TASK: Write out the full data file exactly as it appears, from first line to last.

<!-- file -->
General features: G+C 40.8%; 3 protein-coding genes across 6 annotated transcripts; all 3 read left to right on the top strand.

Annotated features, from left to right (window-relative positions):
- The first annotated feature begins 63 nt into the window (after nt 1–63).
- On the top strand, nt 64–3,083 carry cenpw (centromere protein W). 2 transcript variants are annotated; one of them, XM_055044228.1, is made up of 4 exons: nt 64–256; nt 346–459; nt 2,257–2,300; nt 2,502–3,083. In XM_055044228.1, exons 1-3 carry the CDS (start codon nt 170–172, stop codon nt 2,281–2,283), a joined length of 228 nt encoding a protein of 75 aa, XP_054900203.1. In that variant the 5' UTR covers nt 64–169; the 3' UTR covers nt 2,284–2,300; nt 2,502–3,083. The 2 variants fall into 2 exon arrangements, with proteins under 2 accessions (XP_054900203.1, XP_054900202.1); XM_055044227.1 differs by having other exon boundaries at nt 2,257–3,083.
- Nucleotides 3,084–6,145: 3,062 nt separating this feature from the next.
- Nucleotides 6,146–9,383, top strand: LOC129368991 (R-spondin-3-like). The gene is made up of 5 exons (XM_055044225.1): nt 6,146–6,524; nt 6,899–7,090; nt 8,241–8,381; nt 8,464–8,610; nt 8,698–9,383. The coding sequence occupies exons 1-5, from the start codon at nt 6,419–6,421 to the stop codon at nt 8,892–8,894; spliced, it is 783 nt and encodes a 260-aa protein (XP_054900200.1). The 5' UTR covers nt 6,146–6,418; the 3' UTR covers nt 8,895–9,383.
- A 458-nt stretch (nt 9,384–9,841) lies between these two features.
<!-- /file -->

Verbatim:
General features: G+C 40.8%; 3 protein-coding genes across 6 annotated transcripts; all 3 read left to right on the top strand.

Annotated features, from left to right (window-relative positions):
- The first annotated feature begins 63 nt into the window (after nt 1–63).
- On the top strand, nt 64–3,083 carry cenpw (centromere protein W). 2 transcript variants are annotated; one of them, XM_055044228.1, is made up of 4 exons: nt 64–256; nt 346–459; nt 2,257–2,300; nt 2,502–3,083. In XM_055044228.1, exons 1-3 carry the CDS (start codon nt 170–172, stop codon nt 2,281–2,283), a joined length of 228 nt encoding a protein of 75 aa, XP_054900203.1. In that variant the 5' UTR covers nt 64–169; the 3' UTR covers nt 2,284–2,300; nt 2,502–3,083. The 2 variants fall into 2 exon arrangements, with proteins under 2 accessions (XP_054900203.1, XP_054900202.1); XM_055044227.1 differs by having other exon boundaries at nt 2,257–3,083.
- Nucleotides 3,084–6,145: 3,062 nt separating this feature from the next.
- Nucleotides 6,146–9,383, top strand: LOC129368991 (R-spondin-3-like). The gene is made up of 5 exons (XM_055044225.1): nt 6,146–6,524; nt 6,899–7,090; nt 8,241–8,381; nt 8,464–8,610; nt 8,698–9,383. The coding sequence occupies exons 1-5, from the start codon at nt 6,419–6,421 to the stop codon at nt 8,892–8,894; spliced, it is 783 nt and encodes a 260-aa protein (XP_054900200.1). The 5' UTR covers nt 6,146–6,418; the 3' UTR covers nt 8,895–9,383.
- A 458-nt stretch (nt 9,384–9,841) lies between these two features.